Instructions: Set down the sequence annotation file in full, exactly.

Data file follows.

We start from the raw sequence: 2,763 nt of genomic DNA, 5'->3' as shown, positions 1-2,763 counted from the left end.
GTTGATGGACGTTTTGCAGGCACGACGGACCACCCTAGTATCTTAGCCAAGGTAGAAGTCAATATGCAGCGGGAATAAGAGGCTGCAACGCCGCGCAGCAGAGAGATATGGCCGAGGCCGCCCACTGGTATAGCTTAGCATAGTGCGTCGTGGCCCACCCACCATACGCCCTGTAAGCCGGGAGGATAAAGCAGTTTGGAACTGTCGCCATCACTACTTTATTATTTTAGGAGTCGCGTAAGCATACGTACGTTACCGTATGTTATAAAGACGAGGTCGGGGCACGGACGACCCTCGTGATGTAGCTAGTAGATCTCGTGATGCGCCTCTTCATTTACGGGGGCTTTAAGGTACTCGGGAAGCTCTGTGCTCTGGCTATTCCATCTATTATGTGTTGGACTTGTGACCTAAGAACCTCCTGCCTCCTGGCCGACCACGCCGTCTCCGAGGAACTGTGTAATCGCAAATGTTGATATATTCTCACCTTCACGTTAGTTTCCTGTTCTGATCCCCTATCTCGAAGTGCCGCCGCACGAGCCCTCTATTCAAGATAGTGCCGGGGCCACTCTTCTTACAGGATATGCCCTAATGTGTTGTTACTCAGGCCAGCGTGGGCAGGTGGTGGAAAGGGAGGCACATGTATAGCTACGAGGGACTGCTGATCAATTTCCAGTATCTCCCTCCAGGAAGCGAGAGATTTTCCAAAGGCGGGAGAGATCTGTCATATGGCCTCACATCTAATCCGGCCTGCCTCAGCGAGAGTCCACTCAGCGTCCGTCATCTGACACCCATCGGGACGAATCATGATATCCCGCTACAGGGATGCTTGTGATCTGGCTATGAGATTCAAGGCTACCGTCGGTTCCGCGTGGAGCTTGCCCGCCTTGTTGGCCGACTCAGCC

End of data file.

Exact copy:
We start from the raw sequence: 2,763 nt of genomic DNA, 5'->3' as shown, positions 1-2,763 counted from the left end.
GTTGATGGACGTTTTGCAGGCACGACGGACCACCCTAGTATCTTAGCCAAGGTAGAAGTCAATATGCAGCGGGAATAAGAGGCTGCAACGCCGCGCAGCAGAGAGATATGGCCGAGGCCGCCCACTGGTATAGCTTAGCATAGTGCGTCGTGGCCCACCCACCATACGCCCTGTAAGCCGGGAGGATAAAGCAGTTTGGAACTGTCGCCATCACTACTTTATTATTTTAGGAGTCGCGTAAGCATACGTACGTTACCGTATGTTATAAAGACGAGGTCGGGGCACGGACGACCCTCGTGATGTAGCTAGTAGATCTCGTGATGCGCCTCTTCATTTACGGGGGCTTTAAGGTACTCGGGAAGCTCTGTGCTCTGGCTATTCCATCTATTATGTGTTGGACTTGTGACCTAAGAACCTCCTGCCTCCTGGCCGACCACGCCGTCTCCGAGGAACTGTGTAATCGCAAATGTTGATATATTCTCACCTTCACGTTAGTTTCCTGTTCTGATCCCCTATCTCGAAGTGCCGCCGCACGAGCCCTCTATTCAAGATAGTGCCGGGGCCACTCTTCTTACAGGATATGCCCTAATGTGTTGTTACTCAGGCCAGCGTGGGCAGGTGGTGGAAAGGGAGGCACATGTATAGCTACGAGGGACTGCTGATCAATTTCCAGTATCTCCCTCCAGGAAGCGAGAGATTTTCCAAAGGCGGGAGAGATCTGTCATATGGCCTCACATCTAATCCGGCCTGCCTCAGCGAGAGTCCACTCAGCGTCCGTCATCTGACACCCATCGGGACGAATCATGATATCCCGCTACAGGGATGCTTGTGATCTGGCTATGAGATTCAAGGCTACCGTCGGTTCCGCGTGGAGCTTGCCCGCCTTGTTGGCCGACTCAGCC